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Guest Dexter

Transfiguration

14 posts in this topic

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I'm not sure if this has been posted before or not, but I was just linked up to it a few hours ago and after reading through all of the slides I thought it would be useful if I posted it.

Anyways, it's basically a photodocumentary about male-to-female and female-to-male transgendered people. There are 37 slides and each one has written messages next to the person and some talk about their past, if they're currently transitioning, what kind of man they see themselves as, Testosterone, Estrogen, how they feel after their transitioning and so on.

I would definitely recommend that you all take a look at it if you haven't already.

Transfiguration: The Award Winning Photodocumentary

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WOW!

Thanks!

The photography was wonderful and the text was empowering!

I loved every slide!

Thanks, Hon!

Donna Jean

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Thanks for the link Dexter.

Love,

Sarah F

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I wish everyone in America - or even the entire world - could see this!

Oh my

Lizzy

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Hi Dexter,

Thanks alot - that was a beautiful series. I know it will be worth visiting a few more times.

Thanks again, Kat

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FREEEEEEEEEEEEEEEEEEEEEEEEEEEEEEEEDOM !!!!!!!!!! I just love a good ending .

Powerful stories. Powerful pictures . Powerful lives . The power of love. viv , :)

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What a collection of thoughts and ability to express them. I thank you for sharing.

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I have noticed something interesting on slide 36 that probably would not mean anything to anyone else but it is interesting to me. I have barely altered my facial appearance and have only done anything noticable on parts that I can hide such as my legs but even without alteration or hormones, I noticed that my face looks very similar to Aiden's face before he started hormones (except for the little extra facial hair that I have but when I shave there is almost no difference). An ftm had a face like mine before hormones and his picture after hormones (on slide 37) does not look as similar as mine. It is interesting that the addition of hormones made Aiden's face look less like mine than it did without hormones. The more he underwent masculine physical development the less he looked like me. I am only talking about the face and the rest of his body looks different from mine but I just find it funny what I noticed.

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Very inspiring and beautiful presentation. Thank you so much, Dexter.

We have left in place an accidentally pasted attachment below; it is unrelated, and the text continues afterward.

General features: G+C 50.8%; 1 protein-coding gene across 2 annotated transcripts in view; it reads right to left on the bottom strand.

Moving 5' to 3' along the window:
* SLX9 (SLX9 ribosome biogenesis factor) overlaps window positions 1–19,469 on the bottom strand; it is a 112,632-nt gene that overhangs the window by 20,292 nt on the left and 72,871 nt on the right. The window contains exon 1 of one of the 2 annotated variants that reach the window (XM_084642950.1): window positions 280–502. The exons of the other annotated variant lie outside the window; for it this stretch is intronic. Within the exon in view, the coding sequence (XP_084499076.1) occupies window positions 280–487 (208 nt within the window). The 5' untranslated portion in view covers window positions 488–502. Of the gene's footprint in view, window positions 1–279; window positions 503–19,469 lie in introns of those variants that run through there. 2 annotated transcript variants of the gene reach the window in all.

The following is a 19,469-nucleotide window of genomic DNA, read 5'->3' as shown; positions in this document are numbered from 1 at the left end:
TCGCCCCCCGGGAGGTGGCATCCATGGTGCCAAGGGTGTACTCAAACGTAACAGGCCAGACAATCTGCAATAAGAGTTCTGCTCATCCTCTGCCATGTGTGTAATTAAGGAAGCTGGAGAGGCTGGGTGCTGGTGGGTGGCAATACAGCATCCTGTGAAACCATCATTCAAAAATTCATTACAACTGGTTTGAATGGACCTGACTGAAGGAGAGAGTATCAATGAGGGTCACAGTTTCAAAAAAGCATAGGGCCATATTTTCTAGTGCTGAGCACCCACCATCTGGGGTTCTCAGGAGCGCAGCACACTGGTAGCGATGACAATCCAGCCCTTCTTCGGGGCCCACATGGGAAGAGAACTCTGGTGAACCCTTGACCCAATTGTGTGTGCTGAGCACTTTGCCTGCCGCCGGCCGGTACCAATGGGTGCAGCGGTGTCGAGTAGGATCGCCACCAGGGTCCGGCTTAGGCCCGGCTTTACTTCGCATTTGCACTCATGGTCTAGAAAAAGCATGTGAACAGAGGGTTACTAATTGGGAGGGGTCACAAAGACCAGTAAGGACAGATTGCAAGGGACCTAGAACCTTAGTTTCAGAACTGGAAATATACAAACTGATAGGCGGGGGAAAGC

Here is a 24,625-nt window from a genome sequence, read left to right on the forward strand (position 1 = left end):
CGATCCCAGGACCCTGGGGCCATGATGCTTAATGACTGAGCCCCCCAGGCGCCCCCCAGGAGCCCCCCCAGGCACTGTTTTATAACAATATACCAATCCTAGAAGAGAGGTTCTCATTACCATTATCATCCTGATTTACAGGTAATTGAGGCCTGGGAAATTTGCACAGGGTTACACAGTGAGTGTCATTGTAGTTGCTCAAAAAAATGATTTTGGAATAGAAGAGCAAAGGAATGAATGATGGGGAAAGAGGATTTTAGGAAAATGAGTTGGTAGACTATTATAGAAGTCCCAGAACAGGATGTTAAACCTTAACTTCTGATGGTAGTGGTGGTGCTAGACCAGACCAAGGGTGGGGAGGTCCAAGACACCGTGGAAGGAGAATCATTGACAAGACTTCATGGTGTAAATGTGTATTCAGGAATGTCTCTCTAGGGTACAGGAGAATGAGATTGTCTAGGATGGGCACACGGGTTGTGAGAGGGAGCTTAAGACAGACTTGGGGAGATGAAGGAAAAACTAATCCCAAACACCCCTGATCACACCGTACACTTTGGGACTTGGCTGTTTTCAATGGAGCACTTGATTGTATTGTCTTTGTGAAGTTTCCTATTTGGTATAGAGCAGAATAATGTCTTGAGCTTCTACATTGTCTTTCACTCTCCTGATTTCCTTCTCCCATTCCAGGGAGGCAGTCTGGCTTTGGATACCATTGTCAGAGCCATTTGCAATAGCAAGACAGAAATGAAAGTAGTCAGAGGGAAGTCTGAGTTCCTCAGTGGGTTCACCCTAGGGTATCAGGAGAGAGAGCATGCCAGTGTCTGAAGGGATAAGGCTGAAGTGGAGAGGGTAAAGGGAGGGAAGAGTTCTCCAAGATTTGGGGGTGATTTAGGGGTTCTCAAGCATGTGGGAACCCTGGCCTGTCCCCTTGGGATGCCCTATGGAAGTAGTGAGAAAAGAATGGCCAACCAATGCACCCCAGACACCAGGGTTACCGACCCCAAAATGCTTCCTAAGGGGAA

I especially liked and related to Jennifer's slide.

Carolyn Marie

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I went through all of the pictures and read the statements and it gave me some of the courage I will need to keep moving foward. They also cleared up some of my understanding of my changing lifestyle and what I too will have to endure eventually in the years ahead of me. Thank you for that!

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Truly inspiring. Thank you.

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As a former black and white photographer, I really appreciated the strength and power of each image. The use of the BW lifted the vibrancy of the individual above what could have been distracting elements of their clothing. Clothing is a strong gendering cue and by reducing it to BW, the shooter leveled the playing field making each individual's true gender leap off the page.

I have to admit, though I love trans-masculine men, the emphasis on post mastectomy scars felt rather male biased. There were no topless trans-feminine women showing their scars. Why is it so important to show so many?

Granted these are just excerpts form the larger work published in book form, it just felt somewhat male gender biased to me in this presentation.

But that didn't detract from the overall high quality, extremely engaging images and stories. I found it to be one of those savoring experiences where even though I was dying to see the next one, I wanted to savor each one.

I imagine some of the photographers here remember the works of Diane Arbus who documented a wide variety of trans people in her explorations of marginalized people in the early 1900's. She worked pretty hard to portray her subjects as real people too.

Zoe

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I really enjoyed this. (I don't know why I didn't see this post until now! :lol:) I always like reading the stories and successes of others, as it can be inspiring. I like that a lot of other transmen are so respectful towards women. And I especially related to Aiden before T and top surgery -- when he said he identified as a 'boy', because 'man' seemed too grown up for him. That's exactly how I feel right now. I only hope that like him, once I've progressed with my transition, I'll grow emotionally and achieve the sort of peace that he did.

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Wow.... So much there. Thanks. I so much related to the fact that we have to find peace in where we are in the journey as we will never be completely one or the other...

thanks again for reminding me of the inner search perhaps best found by helping others.

Peace to all, Charlie

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